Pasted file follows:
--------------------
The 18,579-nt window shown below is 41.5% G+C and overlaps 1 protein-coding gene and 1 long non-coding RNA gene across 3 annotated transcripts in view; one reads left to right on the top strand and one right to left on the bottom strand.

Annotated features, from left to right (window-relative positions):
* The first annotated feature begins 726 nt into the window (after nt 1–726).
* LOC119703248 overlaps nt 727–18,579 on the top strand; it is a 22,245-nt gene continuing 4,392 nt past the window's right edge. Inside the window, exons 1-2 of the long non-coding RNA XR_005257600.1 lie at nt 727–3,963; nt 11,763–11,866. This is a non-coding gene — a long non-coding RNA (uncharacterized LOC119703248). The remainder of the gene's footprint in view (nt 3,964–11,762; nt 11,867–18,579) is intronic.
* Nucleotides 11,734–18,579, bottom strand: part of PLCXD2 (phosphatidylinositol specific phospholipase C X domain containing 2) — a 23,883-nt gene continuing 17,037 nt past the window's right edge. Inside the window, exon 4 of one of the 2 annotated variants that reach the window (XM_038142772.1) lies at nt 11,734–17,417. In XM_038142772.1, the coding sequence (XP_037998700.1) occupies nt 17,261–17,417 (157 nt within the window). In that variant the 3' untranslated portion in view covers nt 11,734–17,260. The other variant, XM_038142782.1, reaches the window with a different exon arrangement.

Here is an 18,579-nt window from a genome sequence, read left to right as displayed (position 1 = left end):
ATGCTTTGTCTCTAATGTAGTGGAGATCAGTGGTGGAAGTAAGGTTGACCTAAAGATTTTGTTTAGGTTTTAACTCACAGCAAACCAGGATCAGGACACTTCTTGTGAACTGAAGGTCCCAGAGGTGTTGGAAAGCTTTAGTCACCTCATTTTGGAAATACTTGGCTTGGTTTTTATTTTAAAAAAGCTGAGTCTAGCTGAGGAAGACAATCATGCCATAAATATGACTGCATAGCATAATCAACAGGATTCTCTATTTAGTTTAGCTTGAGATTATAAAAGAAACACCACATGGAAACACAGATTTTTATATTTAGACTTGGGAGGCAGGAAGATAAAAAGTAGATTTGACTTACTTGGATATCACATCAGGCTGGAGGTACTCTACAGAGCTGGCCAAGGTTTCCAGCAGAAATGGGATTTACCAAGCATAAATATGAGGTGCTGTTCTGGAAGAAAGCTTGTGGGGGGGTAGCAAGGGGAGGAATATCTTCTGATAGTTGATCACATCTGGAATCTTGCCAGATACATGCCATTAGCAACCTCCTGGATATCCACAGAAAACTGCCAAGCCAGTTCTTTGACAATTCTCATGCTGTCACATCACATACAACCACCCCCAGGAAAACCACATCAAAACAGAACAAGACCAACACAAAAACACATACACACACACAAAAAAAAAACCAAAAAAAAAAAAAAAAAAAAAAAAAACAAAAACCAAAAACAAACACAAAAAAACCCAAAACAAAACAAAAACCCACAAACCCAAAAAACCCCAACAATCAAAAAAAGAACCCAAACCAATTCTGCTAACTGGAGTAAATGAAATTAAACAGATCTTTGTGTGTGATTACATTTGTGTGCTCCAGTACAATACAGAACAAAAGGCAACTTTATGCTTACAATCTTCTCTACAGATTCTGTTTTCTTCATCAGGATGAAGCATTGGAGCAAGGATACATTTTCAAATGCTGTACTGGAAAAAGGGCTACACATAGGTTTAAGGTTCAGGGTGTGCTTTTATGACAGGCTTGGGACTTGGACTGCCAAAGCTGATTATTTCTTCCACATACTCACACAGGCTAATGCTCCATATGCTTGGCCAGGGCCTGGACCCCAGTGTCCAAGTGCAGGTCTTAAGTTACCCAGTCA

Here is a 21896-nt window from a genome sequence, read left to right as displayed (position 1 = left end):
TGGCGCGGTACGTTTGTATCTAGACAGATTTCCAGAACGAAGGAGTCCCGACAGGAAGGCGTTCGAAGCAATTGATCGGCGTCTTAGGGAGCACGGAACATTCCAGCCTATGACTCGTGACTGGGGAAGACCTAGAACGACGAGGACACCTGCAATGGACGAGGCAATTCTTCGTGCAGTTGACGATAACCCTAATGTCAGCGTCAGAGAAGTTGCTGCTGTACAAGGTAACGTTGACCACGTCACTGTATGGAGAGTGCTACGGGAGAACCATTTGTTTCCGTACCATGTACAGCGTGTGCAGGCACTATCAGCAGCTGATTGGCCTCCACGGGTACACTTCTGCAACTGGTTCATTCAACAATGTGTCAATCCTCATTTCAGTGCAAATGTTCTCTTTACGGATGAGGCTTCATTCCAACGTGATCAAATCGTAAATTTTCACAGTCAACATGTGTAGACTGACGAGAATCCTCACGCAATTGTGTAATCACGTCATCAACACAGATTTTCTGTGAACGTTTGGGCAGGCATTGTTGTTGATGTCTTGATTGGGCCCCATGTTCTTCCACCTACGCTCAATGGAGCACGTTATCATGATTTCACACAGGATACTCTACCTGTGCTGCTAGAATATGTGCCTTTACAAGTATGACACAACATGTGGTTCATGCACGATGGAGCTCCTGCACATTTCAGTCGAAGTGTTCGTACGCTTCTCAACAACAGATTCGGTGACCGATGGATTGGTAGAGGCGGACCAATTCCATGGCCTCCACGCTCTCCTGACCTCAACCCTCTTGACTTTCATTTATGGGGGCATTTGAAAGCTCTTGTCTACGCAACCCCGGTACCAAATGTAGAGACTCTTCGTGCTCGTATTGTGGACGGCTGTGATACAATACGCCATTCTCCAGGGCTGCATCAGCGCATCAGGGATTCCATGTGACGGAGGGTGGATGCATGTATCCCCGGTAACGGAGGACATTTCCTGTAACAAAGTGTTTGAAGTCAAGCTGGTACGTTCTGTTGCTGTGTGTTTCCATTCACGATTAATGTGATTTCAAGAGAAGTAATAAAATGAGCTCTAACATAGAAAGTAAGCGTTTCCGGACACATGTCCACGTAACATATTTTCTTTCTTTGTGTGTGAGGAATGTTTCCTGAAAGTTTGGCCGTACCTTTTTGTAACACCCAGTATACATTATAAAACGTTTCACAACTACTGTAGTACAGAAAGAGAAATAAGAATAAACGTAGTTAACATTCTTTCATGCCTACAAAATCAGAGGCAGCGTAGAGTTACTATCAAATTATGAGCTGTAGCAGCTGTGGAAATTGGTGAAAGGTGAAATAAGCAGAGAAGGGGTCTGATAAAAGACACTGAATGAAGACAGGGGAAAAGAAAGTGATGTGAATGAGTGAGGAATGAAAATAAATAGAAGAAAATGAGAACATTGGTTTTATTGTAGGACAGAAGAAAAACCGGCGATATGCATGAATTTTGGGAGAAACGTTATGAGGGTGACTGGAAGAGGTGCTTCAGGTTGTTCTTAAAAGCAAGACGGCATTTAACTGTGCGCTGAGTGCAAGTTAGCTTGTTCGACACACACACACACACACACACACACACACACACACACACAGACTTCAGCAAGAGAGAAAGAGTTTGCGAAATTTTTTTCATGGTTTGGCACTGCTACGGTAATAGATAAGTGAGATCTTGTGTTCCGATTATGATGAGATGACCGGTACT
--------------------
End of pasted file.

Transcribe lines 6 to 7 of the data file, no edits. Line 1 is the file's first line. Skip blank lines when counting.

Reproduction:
Here is an 18,579-nt window from a genome sequence, read left to right as displayed (position 1 = left end):
ATGCTTTGTCTCTAATGTAGTGGAGATCAGTGGTGGAAGTAAGGTTGACCTAAAGATTTTGTTTAGGTTTTAACTCACAGCAAACCAGGATCAGGACACTTCTTGTGAACTGAAGGTCCCAGAGGTGTTGGAAAGCTTTAGTCACCTCATTTTGGAAATACTTGGCTTGGTTTTTATTTTAAAAAAGCTGAGTCTAGCTGAGGAAGACAATCATGCCATAAATATGACTGCATAGCATAATCAACAGGATTCTCTATTTAGTTTAGCTTGAGATTATAAAAGAAACACCACATGGAAACACAGATTTTTATATTTAGACTTGGGAGGCAGGAAGATAAAAAGTAGATTTGACTTACTTGGATATCACATCAGGCTGGAGGTACTCTACAGAGCTGGCCAAGGTTTCCAGCAGAAATGGGATTTACCAAGCATAAATATGAGGTGCTGTTCTGGAAGAAAGCTTGTGGGGGGGTAGCAAGGGGAGGAATATCTTCTGATAGTTGATCACATCTGGAATCTTGCCAGATACATGCCATTAGCAACCTCCTGGATATCCACAGAAAACTGCCAAGCCAGTTCTTTGACAATTCTCATGCTGTCACATCACATACAACCACCCCCAGGAAAACCACATCAAAACAGAACAAGACCAACACAAAAACACATACACACACACAAAAAAAAAACCAAAAAAAAAAAAAAAAAAAAAAAAAACAAAAACCAAAAACAAACACAAAAAAACCCAAAACAAAACAAAAACCCACAAACCCAAAAAACCCCAACAATCAAAAAAAGAACCCAAACCAATTCTGCTAACTGGAGTAAATGAAATTAAACAGATCTTTGTGTGTGATTACATTTGTGTGCTCCAGTACAATACAGAACAAAAGGCAACTTTATGCTTACAATCTTCTCTACAGATTCTGTTTTCTTCATCAGGATGAAGCATTGGAGCAAGGATACATTTTCAAATGCTGTACTGGAAAAAGGGCTACACATAGGTTTAAGGTTCAGGGTGTGCTTTTATGACAGGCTTGGGACTTGGACTGCCAAAGCTGATTATTTCTTCCACATACTCACACAGGCTAATGCTCCATATGCTTGGCCAGGGCCTGGACCCCAGTGTCCAAGTGCAGGTCTTAAGTTACCCAGTCA